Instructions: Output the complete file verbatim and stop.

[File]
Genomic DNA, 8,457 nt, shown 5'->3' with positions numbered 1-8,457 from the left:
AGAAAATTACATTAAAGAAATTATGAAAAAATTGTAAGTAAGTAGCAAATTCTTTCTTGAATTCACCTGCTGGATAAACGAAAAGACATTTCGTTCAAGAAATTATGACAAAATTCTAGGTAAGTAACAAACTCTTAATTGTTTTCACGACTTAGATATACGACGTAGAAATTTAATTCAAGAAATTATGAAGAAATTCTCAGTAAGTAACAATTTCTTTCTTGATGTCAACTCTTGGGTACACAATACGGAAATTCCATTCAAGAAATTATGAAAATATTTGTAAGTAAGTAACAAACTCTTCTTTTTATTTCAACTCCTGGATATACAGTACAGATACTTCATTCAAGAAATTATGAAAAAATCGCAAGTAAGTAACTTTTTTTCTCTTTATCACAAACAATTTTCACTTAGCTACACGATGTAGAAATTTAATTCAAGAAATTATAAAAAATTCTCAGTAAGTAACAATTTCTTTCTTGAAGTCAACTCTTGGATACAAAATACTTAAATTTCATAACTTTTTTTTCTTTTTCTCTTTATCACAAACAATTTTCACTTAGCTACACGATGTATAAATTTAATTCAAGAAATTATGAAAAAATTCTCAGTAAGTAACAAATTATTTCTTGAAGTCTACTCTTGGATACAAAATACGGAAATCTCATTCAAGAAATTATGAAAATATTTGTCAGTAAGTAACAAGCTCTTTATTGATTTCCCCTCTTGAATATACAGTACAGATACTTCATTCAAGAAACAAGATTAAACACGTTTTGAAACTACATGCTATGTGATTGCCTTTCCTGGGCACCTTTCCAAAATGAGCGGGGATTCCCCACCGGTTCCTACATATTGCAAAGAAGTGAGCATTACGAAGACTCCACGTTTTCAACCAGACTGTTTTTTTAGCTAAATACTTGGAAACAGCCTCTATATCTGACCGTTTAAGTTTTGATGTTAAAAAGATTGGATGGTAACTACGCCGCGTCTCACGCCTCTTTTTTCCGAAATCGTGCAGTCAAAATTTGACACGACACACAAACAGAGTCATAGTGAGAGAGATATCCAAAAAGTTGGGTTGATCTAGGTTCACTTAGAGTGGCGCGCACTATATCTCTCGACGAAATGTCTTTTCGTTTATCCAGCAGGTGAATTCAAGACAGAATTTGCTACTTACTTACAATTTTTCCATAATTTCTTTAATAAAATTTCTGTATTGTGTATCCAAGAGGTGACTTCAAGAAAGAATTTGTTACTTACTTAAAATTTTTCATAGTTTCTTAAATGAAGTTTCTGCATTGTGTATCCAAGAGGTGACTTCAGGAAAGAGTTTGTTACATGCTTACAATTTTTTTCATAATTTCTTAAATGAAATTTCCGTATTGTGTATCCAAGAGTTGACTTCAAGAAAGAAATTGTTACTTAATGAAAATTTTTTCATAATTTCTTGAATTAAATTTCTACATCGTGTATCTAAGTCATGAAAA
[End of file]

Genomic DNA, 8,457 nt, shown 5'->3' with positions numbered 1-8,457 from the left:
AGAAAATTACATTAAAGAAATTATGAAAAAATTGTAAGTAAGTAGCAAATTCTTTCTTGAATTCACCTGCTGGATAAACGAAAAGACATTTCGTTCAAGAAATTATGACAAAATTCTAGGTAAGTAACAAACTCTTAATTGTTTTCACGACTTAGATATACGACGTAGAAATTTAATTCAAGAAATTATGAAGAAATTCTCAGTAAGTAACAATTTCTTTCTTGATGTCAACTCTTGGGTACACAATACGGAAATTCCATTCAAGAAATTATGAAAATATTTGTAAGTAAGTAACAAACTCTTCTTTTTATTTCAACTCCTGGATATACAGTACAGATACTTCATTCAAGAAATTATGAAAAAATCGCAAGTAAGTAACTTTTTTTCTCTTTATCACAAACAATTTTCACTTAGCTACACGATGTAGAAATTTAATTCAAGAAATTATAAAAAATTCTCAGTAAGTAACAATTTCTTTCTTGAAGTCAACTCTTGGATACAAAATACTTAAATTTCATAACTTTTTTTTCTTTTTCTCTTTATCACAAACAATTTTCACTTAGCTACACGATGTATAAATTTAATTCAAGAAATTATGAAAAAATTCTCAGTAAGTAACAAATTATTTCTTGAAGTCTACTCTTGGATACAAAATACGGAAATCTCATTCAAGAAATTATGAAAATATTTGTCAGTAAGTAACAAGCTCTTTATTGATTTCCCCTCTTGAATATACAGTACAGATACTTCATTCAAGAAACAAGATTAAACACGTTTTGAAACTACATGCTATGTGATTGCCTTTCCTGGGCACCTTTCCAAAATGAGCGGGGATTCCCCACCGGTTCCTACATATTGCAAAGAAGTGAGCATTACGAAGACTCCACGTTTTCAACCAGACTGTTTTTTTAGCTAAATACTTGGAAACAGCCTCTATATCTGACCGTTTAAGTTTTGATGTTAAAAAGATTGGATGGTAACTACGCCGCGTCTCACGCCTCTTTTTTCCGAAATCGTGCAGTCAAAATTTGACACGACACACAAACAGAGTCATAGTGAGAGAGATATCCAAAAAGTTGGGTTGATCTAGGTTCACTTAGAGTGGCGCGCACTATATCTCTCGACGAAATGTCTTTTCGTTTATCCAGCAGGTGAATTCAAGACAGAATTTGCTACTTACTTACAATTTTTCCATAATTTCTTTAATAAAATTTCTGTATTGTGTATCCAAGAGGTGACTTCAAGAAAGAATTTGTTACTTACTTAAAATTTTTCATAGTTTCTTAAATGAAGTTTCTGCATTGTGTATCCAAGAGGTGACTTCAGGAAAGAGTTTGTTACATGCTTACAATTTTTTTCATAATTTCTTAAATGAAATTTCCGTATTGTGTATCCAAGAGTTGACTTCAAGAAAGAAATTGTTACTTAATGAAAATTTTTTCATAATTTCTTGAATTAAATTTCTACATCGTGTATCTAAGTCATGAAAA